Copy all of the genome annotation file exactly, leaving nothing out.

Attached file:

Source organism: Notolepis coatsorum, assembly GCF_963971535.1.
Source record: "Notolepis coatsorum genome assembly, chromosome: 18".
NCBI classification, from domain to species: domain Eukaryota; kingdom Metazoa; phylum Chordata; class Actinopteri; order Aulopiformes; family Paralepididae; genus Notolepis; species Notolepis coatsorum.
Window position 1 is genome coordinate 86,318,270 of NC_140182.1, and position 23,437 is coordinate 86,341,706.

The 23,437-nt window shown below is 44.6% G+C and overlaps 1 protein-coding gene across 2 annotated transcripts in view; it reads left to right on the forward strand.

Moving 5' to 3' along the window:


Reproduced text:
Source organism: Notolepis coatsorum, assembly GCF_963971535.1.
Source record: "Notolepis coatsorum genome assembly, chromosome: 18".
NCBI classification, from domain to species: domain Eukaryota; kingdom Metazoa; phylum Chordata; class Actinopteri; order Aulopiformes; family Paralepididae; genus Notolepis; species Notolepis coatsorum.
Window position 1 is genome coordinate 86,318,270 of NC_140182.1, and position 23,437 is coordinate 86,341,706.

The 23,437-nt window shown below is 44.6% G+C and overlaps 1 protein-coding gene across 2 annotated transcripts in view; it reads left to right on the forward strand.

Moving 5' to 3' along the window: